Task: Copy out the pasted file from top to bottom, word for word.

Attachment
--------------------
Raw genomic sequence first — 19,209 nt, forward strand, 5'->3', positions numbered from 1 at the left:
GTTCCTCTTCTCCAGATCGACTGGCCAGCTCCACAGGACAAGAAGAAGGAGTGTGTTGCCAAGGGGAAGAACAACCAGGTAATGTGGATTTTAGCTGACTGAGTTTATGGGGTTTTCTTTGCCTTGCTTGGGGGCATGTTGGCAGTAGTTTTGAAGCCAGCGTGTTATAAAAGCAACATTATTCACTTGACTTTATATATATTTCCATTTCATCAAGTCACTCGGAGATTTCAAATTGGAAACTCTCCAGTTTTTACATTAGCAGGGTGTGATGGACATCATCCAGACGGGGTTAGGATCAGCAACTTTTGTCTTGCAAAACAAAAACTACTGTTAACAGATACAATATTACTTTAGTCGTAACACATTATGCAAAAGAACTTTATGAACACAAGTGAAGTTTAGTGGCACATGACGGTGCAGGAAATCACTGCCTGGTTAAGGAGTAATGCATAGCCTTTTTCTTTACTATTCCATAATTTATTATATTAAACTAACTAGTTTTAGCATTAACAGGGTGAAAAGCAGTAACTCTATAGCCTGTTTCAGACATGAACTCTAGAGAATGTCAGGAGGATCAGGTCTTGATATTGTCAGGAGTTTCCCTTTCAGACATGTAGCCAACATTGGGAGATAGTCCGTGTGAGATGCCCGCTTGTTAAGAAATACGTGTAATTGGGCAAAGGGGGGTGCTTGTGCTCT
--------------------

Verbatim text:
Raw genomic sequence first — 19,209 nt, forward strand, 5'->3', positions numbered from 1 at the left:
GTTCCTCTTCTCCAGATCGACTGGCCAGCTCCACAGGACAAGAAGAAGGAGTGTGTTGCCAAGGGGAAGAACAACCAGGTAATGTGGATTTTAGCTGACTGAGTTTATGGGGTTTTCTTTGCCTTGCTTGGGGGCATGTTGGCAGTAGTTTTGAAGCCAGCGTGTTATAAAAGCAACATTATTCACTTGACTTTATATATATTTCCATTTCATCAAGTCACTCGGAGATTTCAAATTGGAAACTCTCCAGTTTTTACATTAGCAGGGTGTGATGGACATCATCCAGACGGGGTTAGGATCAGCAACTTTTGTCTTGCAAAACAAAAACTACTGTTAACAGATACAATATTACTTTAGTCGTAACACATTATGCAAAAGAACTTTATGAACACAAGTGAAGTTTAGTGGCACATGACGGTGCAGGAAATCACTGCCTGGTTAAGGAGTAATGCATAGCCTTTTTCTTTACTATTCCATAATTTATTATATTAAACTAACTAGTTTTAGCATTAACAGGGTGAAAAGCAGTAACTCTATAGCCTGTTTCAGACATGAACTCTAGAGAATGTCAGGAGGATCAGGTCTTGATATTGTCAGGAGTTTCCCTTTCAGACATGTAGCCAACATTGGGAGATAGTCCGTGTGAGATGCCCGCTTGTTAAGAAATACGTGTAATTGGGCAAAGGGGGGTGCTTGTGCTCT